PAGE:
I am the kind of nerd who aspires to listen to three sermons every week. I hear my own minister preach on Sundays and when I am blessed with mp3 player time I also listen to whatever gruel Trevor Morrow served up that week in Lucan. But the only person who can compete in terms of shaping my preaching as much as Dr. McCrory and Dr. Morrow is Tim Keller.

I finished preaching the book of Galatians once for a bunch of college students. 6 hours in 2 days. Exhausting stuff. A smartass comes up at the end and says, “That was great Kevin. It’s really cool to hear Tim Keller sermons in a Dublin accent”.

Keller is the founding pastor of the hugely influential Redeemer Presbyterian Church in Manhattan and that is fine and dandy and he used to lead the Presbyterian Church of America’s justice ministry and before that he used to teach theology at a seminary and before that he was the pastor of a little rural church but the reason I write this morning is his writing. In the last three years he has written three books: The Reason for God, The Prodigal God and now Counterfeit Gods.

In Counterfeit Gods he writes about how the human heart is at base an idol factory. An idol after all is not simply some large phallused statue that Amazonian tribes dance ecstatically around in some hi-larious Hollywood comedy. It is a good thing in our life that we elevate to become an ultimate thing. Keller, like Marilynne Robinson, is one of those current crop of Presbyterians that seem to get to the heart of what our tradition is about without being distracted by the debris of free-will/Calvinistic arguments.

Early in the book he tells the story of Jacob and his pursuit of the beautiful Rachel. He works 7 years for Laban to earn the right to wed his stunning daughter and then that cunning old fox switches Rachel for Leah, the ugly sister. In his drunken state, Jacob marries the minger and wakes up the next morning furious, still dedicated to paying any price (another 7 years labour) to get Rachel and utterly uninterested in Leah. It is a tragic tale. Each character has idols at play motivating their behaviour. And so Keller writes:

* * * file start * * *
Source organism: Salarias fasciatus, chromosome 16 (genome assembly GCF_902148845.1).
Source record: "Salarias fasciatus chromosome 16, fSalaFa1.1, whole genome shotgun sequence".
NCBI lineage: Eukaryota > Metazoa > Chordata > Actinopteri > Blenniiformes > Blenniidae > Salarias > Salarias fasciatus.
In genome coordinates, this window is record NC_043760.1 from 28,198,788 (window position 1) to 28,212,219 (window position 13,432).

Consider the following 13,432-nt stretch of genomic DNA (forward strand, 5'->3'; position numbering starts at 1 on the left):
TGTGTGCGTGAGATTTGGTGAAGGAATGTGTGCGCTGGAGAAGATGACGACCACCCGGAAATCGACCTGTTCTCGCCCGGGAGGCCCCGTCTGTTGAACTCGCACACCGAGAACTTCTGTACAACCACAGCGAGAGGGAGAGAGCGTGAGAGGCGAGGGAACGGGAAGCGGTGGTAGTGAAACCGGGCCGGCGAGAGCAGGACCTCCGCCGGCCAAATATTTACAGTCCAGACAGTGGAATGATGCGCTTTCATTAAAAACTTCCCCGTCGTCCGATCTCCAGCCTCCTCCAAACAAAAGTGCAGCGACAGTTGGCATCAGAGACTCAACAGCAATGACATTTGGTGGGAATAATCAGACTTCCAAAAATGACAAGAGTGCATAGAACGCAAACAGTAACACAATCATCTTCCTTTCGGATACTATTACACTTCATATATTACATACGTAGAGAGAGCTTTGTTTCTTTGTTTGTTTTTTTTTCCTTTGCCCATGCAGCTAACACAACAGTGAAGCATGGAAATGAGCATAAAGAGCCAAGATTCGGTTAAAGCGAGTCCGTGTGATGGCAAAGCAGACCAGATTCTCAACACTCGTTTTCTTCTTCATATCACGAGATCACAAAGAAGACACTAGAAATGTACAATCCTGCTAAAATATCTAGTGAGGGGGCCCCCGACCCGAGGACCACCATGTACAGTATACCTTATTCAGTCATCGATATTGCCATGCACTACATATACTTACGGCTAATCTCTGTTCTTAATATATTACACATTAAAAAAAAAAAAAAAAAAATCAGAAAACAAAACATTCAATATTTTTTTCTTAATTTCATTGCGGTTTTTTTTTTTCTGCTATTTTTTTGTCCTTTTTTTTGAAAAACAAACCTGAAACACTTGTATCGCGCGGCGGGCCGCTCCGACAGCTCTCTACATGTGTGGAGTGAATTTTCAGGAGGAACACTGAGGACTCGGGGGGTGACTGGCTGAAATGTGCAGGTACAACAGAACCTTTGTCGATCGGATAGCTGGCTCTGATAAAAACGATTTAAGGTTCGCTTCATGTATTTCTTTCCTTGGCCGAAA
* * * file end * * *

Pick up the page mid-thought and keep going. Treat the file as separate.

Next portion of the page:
At this point in the story, many contemporary readers will be wondering: “Where are all the spiritual heroes in this story? Whom am I supposed to be emulating? What is the moral of the story?”

The reason for our confusion is that we usually read the Bible as a series of disconnected stories, each with a “moral” for how we should live our lives. It is not. Rather, it comprises a single story, telling us how the human race got into its present condition, and how God through Jesus Christ has come and will come to put things right. In other words, the Bible doesn’t give us a god at the top of a moral ladder saying, “If you try hard to summon up your strength and live right, you can make it up!” Instead, the Bible repeatedly shows us weak people who don’t deserve God’s grace, don’t seek it, and don’t appreciate it even after they have received it. If that is the great Biblical story arc into which every individual scriptural narrative fits, then what do we learn from this story?

We learn that through all of life runs a ground note of cosmic disappointment. You are never going to lead a wise life until you understand that…

– Tim Keller, Counterfeit Gods, p. 36-37

This superb book is finished with a killer final chapter where he argues with aplomb that the only way to rid our lives of an idol is by replacing it with something more beautiful and worthy of our love. Sheer effort will result suppression at best abject failure at worst. Or in other words, the way to get free of the things that enslave you is to fall in love with the one who is most worthy of your love.

I wonder who that might be.

No! It’s not me! Silly.

Your Correspondent, Never refuses food from strangers